both. (For example, you ask someone if they want a cookie or a piece
of cake - this does not imply that they can have both.) However in
statistics, when we write P(A union B) or P(A or B) we really mean the
probability of A or B or both. Moreover, the formula for the
probability of A union B, stated as P(A or B) = P(A) + P(B) Ė P(A and B), can
be deceiving; students often look at it and think we are doing the†
subtraction to eliminate the chance for both A and B to occur, which is
incorrect. We can fix this problem by simply saying that the probability
of A union B is the probability of A or B or both.
A student once asked me why we use the term "histogram" for this
particular type of graph, and I had no idea. I did a little research on
the history of statistics and this is what I found:
- Karl Pearson was the first known user of
the term "histogram" in a statistical context. The root could be from the word
"history" since a histogram provides a record. The Greek root of
history is from histor, which means "a learned man." The implication is
that a learned man is aware of history.
With all due respect to Karl Pearson,
that was then (the 1880s) and this is now; perhaps itís time to revisit the
word "histogram" and come up with a more meaningful term. One possibility is to
call it a "quantitative bar graph" as compared to a "qualitative bar graph"
(our current bar graph.) This broadens the well-known term "bar graph" and
helps students to see that histograms and bar graphs are not complete apples
- "Variance" of a data set. Teachers and textbooks alike typically include the
variance of a data set as one measure of spread (there goes that word
again!) Variance is defined and calculated; we get a number but we donít
talk about what it means. "Find the variance of this data set of studentsí
agesÖ okay, the variance is 5; on to the next question." What the students
donít realize is that the variance is not in terms of the original units,
but rather in original units squared. (For example, for the data
set of studentsí ages, the variance is 5. This means 5 years squared, which
makes no sense.) Why discuss a statistic that we canít even interpret? Itís
a part of the well-worn path that for years and years has led us to
calculating the standard deviation. Why not just find the standard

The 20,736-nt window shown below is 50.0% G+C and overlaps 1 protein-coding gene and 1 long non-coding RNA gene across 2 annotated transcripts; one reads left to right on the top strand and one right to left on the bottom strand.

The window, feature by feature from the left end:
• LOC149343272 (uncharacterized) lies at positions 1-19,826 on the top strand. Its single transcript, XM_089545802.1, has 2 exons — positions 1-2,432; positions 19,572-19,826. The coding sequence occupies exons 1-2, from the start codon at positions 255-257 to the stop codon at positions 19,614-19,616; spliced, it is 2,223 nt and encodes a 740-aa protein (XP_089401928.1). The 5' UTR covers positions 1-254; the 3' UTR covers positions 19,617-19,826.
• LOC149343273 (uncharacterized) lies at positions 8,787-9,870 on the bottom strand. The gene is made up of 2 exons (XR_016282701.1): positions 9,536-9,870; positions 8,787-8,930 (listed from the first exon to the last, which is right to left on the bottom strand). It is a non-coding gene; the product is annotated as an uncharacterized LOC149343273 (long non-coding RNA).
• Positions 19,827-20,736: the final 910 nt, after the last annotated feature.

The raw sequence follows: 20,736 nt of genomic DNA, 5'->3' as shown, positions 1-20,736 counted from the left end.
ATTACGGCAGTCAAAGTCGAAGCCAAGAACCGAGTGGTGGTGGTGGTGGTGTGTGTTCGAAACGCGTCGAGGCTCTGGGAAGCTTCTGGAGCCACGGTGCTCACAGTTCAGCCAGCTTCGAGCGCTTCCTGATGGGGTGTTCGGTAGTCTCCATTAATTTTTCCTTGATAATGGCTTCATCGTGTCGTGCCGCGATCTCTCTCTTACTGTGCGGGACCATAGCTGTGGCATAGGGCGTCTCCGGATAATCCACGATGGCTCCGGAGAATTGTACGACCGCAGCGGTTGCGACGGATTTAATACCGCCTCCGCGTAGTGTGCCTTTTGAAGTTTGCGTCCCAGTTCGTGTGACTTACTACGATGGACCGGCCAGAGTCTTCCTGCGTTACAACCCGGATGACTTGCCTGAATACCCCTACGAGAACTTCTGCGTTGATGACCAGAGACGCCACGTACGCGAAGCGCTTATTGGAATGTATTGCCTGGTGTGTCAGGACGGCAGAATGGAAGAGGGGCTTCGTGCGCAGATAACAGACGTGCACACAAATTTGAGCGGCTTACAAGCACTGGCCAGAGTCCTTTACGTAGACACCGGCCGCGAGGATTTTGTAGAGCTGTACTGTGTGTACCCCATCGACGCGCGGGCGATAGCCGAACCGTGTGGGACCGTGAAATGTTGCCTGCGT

deviation in the first place and not even talk about the variance Ė are we
that afraid of a little old square root?
of "Error." The word "error" means mistake Ė itís as simple
as that. That said, why do we take a common term and change its meaning in
a statistical context? What teacher wants to explain that in statistics
"margin of error" doesnít actually measure the chance of making an error? Maybe
we could use the phrase "margin of variability" instead.
To those outside the statistical community, correlation simply means two
things are related, as in "There appears to be a correlation between
gender and political affiliation." Correlation is likened to the word "pattern."
But in statistics, the word correlation has a very specific meaning and we
fight to make sure everyone knows it. We define correlation as a number
that measures the strength and direction of a linear relationship between
X and Y Ė so in our book itís wrong for anyone to say "political
affiliation and gender are correlated." Instead of fighting the street
use of correlation, we could present our version as a special case under
the correlation umbrella. How about using the term "linear correlation," or
better yet, "statistical correlation" to get at what we are talking about?
Websterís dictionary defines the word "regression" as "to move backward," †as
in "He is regressing back to the way he was in high school." How does this
term help teachers explain that we are creating a model for a certain type
of relationship? Itís important to remember that if our goal is to
communicate with our students, we should use the language that is most
effective. The word "regression" to me is not effective, at least not for
introductory statistics students.
In general terms, the word "infer" means to generalize conclusions to a
larger entity, and it means the same thing in statistics. However, I donít
think the word "infer" is used enough in the real world to help students
make the intended connection. To clearly make the point that we are moving
from a sample to the entire population it might be better to use the
phrase "generalizing to the population;" or we can talk about the process
of "drawing conclusions" rather than the process of "making inferences." I
donít think the word "inference" is helpful or needed.
Those are my random thoughts on teaching for this time around. Now what do YOU think?